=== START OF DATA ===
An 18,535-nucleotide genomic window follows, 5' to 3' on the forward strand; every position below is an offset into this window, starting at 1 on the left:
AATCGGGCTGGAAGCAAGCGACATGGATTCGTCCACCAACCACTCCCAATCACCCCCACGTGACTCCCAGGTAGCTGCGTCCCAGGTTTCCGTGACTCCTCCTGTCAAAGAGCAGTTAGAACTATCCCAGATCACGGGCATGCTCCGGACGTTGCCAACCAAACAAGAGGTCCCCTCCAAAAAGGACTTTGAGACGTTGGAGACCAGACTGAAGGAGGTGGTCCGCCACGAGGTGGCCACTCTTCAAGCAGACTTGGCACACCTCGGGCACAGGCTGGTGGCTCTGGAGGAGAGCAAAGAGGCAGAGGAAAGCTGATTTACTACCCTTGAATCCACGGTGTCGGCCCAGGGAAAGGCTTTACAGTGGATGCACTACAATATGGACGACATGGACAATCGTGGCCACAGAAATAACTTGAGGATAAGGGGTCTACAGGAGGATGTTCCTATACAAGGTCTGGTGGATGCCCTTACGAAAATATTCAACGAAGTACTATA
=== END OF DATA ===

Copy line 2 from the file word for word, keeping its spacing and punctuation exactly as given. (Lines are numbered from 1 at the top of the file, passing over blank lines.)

AATCGGGCTGGAAGCAAGCGACATGGATTCGTCCACCAACCACTCCCAATCACCCCCACGTGACTCCCAGGTAGCTGCGTCCCAGGTTTCCGTGACTCCTCCTGTCAAAGAGCAGTTAGAACTATCCCAGATCACGGGCATGCTCCGGACGTTGCCAACCAAACAAGAGGTCCCCTCCAAAAAGGACTTTGAGACGTTGGAGACCAGACTGAAGGAGGTGGTCCGCCACGAGGTGGCCACTCTTCAAGCAGACTTGGCACACCTCGGGCACAGGCTGGTGGCTCTGGAGGAGAGCAAAGAGGCAGAGGAAAGCTGATTTACTACCCTTGAATCCACGGTGTCGGCCCAGGGAAAGGCTTTACAGTGGATGCACTACAATATGGACGACATGGACAATCGTGGCCACAGAAATAACTTGAGGATAAGGGGTCTACAGGAGGATGTTCCTATACAAGGTCTGGTGGATGCCCTTACGAAAATATTCAACGAAGTACTATA